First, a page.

AI learns the language of business: Behind the scenes at IBM’s NLP Innovation Event

By | 3 minute read | March 17, 2020

At IBM’s inaugural NLP innovation event, held at IBM Watson’s Astor Place Headquarters last week, Rob Thomas, General Manager, IBM Data and AI, announced that Watson’s core AI products will include exciting enhanced Natural Language Processing (NLP) capabilities. The new technologies represent the first commercialization of key NLP capabilities to come from IBM Research’s Project Debater. With these new capabilities Watson will better understand the way humans communicate with each other, by weighing multiple perspectives, eliminating irrelevant data, and providing tools to help users more easily retrieve and gain insights from language-based data.

In his opening speech, Thomas contextualized the bigger idea behind releasing this new technology: “Language is a tool for expressing thought and opinion, as much as it is a tool for information. This is why we believe that advancing our ability to capture, analyze, and understand more from language with NLP will help transform how businesses utilize their intellectual capital.” The commercialization of Debater technology inside IBM Watson Discovery and IBM Watson Natural Language Understanding allows Watson to capture and analyze more from conversational data, providing key insights into the way people communicate and express their thoughts and opinions with and within businesses.

The key new features IBM Watson announced are:

  • Advanced Sentiment Analysis: Watson can better identify and understand complicated, sometimes colloquial word schemes like idioms and sentiment shifters, such as “hardly helpful,” and their meanings. This feature also includes new classification technology that will enable clients to create NLP models that will more easily classify industry-specific business language.
  • Summarization: Watson can analyze a variety of sources and provide a summary or brief of the ideas and information contained within. An early iteration of this technology was used at the 2020 Grammy Awards during the red-carpet livestream.
  • Clustering: New topic clustering techniques give subject matter experts a tool to cluster incoming data into topics so they can peruse topics and view buckets of related information. They can then fine-tune topics to reflect the language of specific businesses or industries, like insurance, healthcare, and manufacturing.

This marks the first commercial release of key NLP capabilities from IBM Research’s Project Debater, IBM’s breakthrough AI system built to debate humans on complex topics. The goal of Project Debater is to help people build persuasive arguments and make well informed decisions regardless of their personal bias.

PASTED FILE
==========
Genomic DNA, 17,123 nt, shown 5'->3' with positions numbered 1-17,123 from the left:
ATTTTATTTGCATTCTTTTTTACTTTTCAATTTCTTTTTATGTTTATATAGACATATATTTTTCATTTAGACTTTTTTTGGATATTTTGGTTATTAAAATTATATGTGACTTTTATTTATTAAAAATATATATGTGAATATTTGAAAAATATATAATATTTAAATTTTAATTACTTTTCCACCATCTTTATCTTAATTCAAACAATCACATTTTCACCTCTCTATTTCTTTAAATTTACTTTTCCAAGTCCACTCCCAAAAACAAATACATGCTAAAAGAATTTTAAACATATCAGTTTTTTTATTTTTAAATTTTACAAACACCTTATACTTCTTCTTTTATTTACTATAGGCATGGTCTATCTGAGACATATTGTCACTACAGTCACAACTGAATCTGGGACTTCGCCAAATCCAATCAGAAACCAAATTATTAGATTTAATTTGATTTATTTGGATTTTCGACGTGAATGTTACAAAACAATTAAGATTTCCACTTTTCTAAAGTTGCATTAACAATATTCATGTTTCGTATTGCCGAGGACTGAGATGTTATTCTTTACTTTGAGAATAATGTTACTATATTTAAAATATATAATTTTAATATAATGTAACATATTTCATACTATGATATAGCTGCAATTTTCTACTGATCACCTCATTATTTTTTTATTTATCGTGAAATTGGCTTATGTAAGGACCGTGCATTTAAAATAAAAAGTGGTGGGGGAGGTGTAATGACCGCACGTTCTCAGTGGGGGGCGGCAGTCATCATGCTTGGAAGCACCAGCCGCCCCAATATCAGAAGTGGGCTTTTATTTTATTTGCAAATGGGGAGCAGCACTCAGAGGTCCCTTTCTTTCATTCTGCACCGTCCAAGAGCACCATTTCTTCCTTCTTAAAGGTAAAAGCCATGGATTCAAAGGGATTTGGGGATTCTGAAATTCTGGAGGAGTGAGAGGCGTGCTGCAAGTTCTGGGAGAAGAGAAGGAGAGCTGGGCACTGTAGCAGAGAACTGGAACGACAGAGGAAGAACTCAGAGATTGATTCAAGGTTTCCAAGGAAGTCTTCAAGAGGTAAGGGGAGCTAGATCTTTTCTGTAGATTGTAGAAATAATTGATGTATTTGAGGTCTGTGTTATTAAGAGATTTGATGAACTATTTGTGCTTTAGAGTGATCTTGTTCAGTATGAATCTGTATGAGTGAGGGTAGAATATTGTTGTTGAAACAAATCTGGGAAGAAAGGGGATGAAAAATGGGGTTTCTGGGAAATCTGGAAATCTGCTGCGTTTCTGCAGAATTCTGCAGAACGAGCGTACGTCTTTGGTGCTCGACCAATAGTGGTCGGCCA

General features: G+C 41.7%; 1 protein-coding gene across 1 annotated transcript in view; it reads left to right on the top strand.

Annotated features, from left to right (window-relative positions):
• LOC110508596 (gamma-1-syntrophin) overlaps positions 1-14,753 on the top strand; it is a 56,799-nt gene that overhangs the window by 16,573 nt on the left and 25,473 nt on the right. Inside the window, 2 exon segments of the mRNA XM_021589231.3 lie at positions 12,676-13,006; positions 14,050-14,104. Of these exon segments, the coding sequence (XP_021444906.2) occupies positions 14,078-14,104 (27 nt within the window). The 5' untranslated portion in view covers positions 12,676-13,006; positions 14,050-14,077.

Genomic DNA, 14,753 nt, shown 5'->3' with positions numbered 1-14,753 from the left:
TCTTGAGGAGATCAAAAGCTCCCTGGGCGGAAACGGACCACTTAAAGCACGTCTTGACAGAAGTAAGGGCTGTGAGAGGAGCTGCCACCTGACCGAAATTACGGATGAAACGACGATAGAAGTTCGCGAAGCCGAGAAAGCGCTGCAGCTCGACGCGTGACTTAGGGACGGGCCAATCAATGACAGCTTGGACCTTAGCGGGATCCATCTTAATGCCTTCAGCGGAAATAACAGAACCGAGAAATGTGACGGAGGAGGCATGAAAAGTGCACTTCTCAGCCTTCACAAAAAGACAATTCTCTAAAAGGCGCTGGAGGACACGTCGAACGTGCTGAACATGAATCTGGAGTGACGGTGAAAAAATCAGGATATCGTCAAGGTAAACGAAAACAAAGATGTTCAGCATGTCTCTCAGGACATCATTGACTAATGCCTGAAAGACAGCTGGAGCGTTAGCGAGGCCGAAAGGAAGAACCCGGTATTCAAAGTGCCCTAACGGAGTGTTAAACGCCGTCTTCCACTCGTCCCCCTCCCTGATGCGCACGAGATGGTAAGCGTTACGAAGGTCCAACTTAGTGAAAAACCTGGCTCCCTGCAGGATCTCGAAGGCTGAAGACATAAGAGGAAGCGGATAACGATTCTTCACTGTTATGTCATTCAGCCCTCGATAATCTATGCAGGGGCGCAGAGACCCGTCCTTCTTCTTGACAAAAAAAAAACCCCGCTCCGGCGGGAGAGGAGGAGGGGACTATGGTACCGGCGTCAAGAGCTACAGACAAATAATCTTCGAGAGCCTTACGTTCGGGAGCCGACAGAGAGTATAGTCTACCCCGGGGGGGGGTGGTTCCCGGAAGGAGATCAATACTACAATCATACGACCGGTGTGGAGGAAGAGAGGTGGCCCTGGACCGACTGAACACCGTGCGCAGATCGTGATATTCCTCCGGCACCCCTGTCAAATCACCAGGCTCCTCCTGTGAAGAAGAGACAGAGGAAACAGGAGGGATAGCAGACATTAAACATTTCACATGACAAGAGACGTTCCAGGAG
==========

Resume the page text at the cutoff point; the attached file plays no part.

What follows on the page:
To learn more about IBM Research’s Project Debater, watch the newly released documentary “The Debater.”

Following Thomas’ introduction, he invited a host of NLP experts to the stage for panels and talks organized around IBM’s guiding principles for building market-leading NLP, which we call the NLP framework. The NLP framework consists of four NLP tasks that are integral to teaching Watson how to fully engage with human languages.

Ritika Gunnar, Vice President, Data & AI Expert Labs & Learning, then took our expertise down a deep dive into the nuances of NLP, the NLP framework, and client use cases. The panelists were Aya Soffer, Vice President AI Technologies, IBM Research (calling in from the research lab in Haifa Israel); Ruchir Puri, Chief Scientist, IBM Research; and myself. In this panel we covered the history of the field of NLP, how NLP fits into the larger AI universe, and companies that are using Watson applications to successfully apply natural language processing.

One capability powered by IBM’s advanced NLP is Watson Discovery’s Smart Document Understanding feature (SDU). Using SDU, a large automotive company has been able to train Watson to understand the contents of manuals, and provided car owners with a simple chatbot they can use to ask questions and quickly surface answers. Information in car manuals is organized in different sections and tables, each of which has its own meaning, and now Watson is uniquely suited to analyze and retrieve just the information needed from the entirety of a manual’s contents.

In another example, a professional services company is using Watson to help users get the maximum R&D tax credits allowable for an enterprise. No two enterprises engaged in R&D are the same, so in this instance Watson needs to understand which tax laws a specific enterprise will benefit from.

If all of this sounds intriguing, no worries, you didn’t miss a thing. To check out these panels, announcements and demos, tune into our digital simulive event and see it all for yourself. Click here to save your seat.